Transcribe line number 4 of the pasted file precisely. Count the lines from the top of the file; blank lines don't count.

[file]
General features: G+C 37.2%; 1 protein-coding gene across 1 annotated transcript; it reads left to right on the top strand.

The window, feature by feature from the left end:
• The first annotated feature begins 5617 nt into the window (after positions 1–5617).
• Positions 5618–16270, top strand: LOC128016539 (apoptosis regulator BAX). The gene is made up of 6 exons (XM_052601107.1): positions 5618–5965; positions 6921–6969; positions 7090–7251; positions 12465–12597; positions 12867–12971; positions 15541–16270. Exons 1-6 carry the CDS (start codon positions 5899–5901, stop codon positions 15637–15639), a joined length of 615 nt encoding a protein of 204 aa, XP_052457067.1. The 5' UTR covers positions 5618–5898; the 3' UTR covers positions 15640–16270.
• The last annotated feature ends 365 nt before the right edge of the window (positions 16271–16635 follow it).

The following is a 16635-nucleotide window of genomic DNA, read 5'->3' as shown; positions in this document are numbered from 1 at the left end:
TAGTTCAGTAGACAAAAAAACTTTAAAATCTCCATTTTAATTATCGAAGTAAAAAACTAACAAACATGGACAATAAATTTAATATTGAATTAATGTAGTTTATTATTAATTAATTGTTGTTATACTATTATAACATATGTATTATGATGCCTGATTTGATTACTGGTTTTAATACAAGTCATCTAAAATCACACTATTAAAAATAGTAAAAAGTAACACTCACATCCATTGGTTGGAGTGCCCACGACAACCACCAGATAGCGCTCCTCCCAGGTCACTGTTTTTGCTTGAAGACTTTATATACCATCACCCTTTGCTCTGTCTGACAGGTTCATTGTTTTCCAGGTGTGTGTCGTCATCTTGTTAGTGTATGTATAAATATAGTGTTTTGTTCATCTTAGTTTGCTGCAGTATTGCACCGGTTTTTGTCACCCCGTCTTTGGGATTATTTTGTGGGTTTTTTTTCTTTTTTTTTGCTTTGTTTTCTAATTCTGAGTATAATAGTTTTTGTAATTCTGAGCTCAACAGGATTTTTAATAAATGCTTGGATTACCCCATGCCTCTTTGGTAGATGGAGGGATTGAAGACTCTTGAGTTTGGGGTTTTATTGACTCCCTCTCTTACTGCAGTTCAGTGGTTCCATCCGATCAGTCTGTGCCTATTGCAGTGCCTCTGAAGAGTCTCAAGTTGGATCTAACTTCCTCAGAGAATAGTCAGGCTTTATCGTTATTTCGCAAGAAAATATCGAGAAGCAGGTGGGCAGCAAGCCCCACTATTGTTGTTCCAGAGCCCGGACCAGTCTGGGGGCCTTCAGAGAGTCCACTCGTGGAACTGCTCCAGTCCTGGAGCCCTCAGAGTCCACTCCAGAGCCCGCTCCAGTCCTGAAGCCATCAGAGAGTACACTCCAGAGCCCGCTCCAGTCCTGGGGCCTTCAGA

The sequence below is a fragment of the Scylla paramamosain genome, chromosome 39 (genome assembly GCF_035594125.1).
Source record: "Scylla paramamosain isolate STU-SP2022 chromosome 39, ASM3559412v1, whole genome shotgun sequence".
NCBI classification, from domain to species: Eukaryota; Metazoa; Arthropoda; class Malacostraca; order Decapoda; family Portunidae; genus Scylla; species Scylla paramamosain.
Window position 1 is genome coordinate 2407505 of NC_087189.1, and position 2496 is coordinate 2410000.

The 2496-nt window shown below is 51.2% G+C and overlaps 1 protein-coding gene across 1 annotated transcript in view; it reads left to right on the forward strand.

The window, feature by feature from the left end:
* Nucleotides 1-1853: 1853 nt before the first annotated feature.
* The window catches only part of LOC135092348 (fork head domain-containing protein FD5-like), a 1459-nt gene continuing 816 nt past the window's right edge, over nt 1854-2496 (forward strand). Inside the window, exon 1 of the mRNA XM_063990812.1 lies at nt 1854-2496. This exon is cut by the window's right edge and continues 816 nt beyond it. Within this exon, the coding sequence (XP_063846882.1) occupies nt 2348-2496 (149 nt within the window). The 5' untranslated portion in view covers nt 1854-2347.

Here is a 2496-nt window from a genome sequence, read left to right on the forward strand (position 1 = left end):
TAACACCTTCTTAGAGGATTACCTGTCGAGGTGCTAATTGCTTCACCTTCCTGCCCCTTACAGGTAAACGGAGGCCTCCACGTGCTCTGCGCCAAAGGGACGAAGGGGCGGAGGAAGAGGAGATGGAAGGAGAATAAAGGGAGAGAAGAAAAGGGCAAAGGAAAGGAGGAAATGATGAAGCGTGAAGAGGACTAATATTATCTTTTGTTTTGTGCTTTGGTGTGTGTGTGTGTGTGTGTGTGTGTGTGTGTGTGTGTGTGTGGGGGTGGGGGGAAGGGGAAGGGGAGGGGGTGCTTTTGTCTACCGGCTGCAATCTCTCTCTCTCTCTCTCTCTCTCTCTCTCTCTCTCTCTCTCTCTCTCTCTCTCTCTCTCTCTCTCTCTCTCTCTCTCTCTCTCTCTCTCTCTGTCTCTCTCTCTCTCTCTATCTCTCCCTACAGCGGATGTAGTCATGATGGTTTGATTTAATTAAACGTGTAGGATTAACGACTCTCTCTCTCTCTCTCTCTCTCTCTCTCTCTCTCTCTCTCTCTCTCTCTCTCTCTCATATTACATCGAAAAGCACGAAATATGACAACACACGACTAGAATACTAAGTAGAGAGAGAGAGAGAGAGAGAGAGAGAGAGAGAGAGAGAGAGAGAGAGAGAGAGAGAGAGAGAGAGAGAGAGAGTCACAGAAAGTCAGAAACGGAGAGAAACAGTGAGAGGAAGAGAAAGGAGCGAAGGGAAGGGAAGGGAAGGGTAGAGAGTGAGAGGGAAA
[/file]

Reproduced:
• Positions 5618–16270, top strand: LOC128016539 (apoptosis regulator BAX). The gene is made up of 6 exons (XM_052601107.1): positions 5618–5965; positions 6921–6969; positions 7090–7251; positions 12465–12597; positions 12867–12971; positions 15541–16270. Exons 1-6 carry the CDS (start codon positions 5899–5901, stop codon positions 15637–15639), a joined length of 615 nt encoding a protein of 204 aa, XP_052457067.1. The 5' UTR covers positions 5618–5898; the 3' UTR covers positions 15640–16270.